“The NAACP-NJ stands in solidarity with our partners across the state in calling on Governor Murphy to do the right thing by vetoing this bill,” said Richard Smith, President of the NJ State Conference of the NAACP. “This legislation flies in the face of justice and will harm communities of color. It has no place in New Jersey.” 

The signing of this bill also goes against long-established legal precedent around the science of eyewitness memory which tells us that watching a video before writing down recollections of events contaminates memory. This includes police. 

“The fact that the Legislature specifically made an exception to stop officers from viewing body-worn camera footage for reports about police use of force shows that they know this bill is dangerous to New Jerseyans as a whole,” said Jennifer Sellitti of the Office of the Public Defender. “New Jersey residents should not have to be shot, beaten, or killed by police to be protected by sound police practices.” 

“The unfairness in allowing police witnesses to view body-worn camera footage before writing their reports threatens bedrock constitutional protections of the Sixth Amendment,” said Karen Thompson, senior staff attorney at the ACLU-NJ. “Judges and juries won’t be able to test the legitimacy of an officer’s memories; instead, they will watch police parrot what they saw on the video, not what they observed in the field.”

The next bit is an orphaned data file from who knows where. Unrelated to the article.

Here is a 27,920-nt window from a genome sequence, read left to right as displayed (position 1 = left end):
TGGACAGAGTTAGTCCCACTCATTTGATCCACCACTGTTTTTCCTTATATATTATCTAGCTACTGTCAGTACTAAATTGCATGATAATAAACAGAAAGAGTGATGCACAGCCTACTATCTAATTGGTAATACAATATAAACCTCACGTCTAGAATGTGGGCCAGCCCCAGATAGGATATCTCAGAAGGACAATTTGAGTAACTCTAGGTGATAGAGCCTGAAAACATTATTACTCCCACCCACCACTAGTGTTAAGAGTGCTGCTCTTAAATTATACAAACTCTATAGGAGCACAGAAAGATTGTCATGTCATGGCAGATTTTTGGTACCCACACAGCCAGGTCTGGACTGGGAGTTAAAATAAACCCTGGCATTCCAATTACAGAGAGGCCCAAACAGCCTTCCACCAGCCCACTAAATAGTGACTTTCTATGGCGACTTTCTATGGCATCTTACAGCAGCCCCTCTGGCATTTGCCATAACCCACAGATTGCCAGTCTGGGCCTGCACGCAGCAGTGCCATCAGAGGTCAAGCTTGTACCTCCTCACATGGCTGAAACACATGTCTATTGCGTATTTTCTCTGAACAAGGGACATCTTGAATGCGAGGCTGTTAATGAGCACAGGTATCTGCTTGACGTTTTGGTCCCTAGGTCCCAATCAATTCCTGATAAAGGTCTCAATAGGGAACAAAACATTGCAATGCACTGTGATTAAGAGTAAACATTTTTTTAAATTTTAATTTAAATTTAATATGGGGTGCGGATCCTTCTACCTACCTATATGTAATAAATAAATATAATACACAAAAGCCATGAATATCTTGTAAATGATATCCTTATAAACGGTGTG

Allowing this change would only serve to further erode the deeply frayed trust around law enforcement in New Jersey.
 
“In the wake of the murder of George Floyd, legislators across New Jersey repeatedly proclaimed Black Lives Matter, marched at protests, and painted symbolic murals on our streets,” said Charlene Walker, Executive Director at Faith in New Jersey. “Today’s vote made it clear that these actions were little more than a show. Giving police officers privileged access to camera footage — before they commit to their own testimony — privileges them in a justice system which is already weighted against those with less resources. Those that voted in favor of this legislation have turned their backs on their constituents. We urge Governor Murphy to listen to the good people of New Jersey and veto this legislation.”

“At a time when we should be passing legislation to address harmful policing practices, New Jersey is passing laws to create more of them,” said Yannick Wood, Director of Criminal Justice Reform at the New Jersey Institute for Social Justice. “This bill, even with eleventh-hour amendments, undermines accuracy, transparency, and accountability and will allow police to adjust and coordinate their stories.”

“The criminally accused are entitled to the original, unspoiled evidence of an officer’s untainted memory of what occurred,” said Rich Rivera, Police Director of Penns Grove Police Department. “This is our obligation as law enforcement officers. I care about this deeply, law enforcement should care about it deeply, and we should all stand united in opposing S3939.”

Category: Police Practices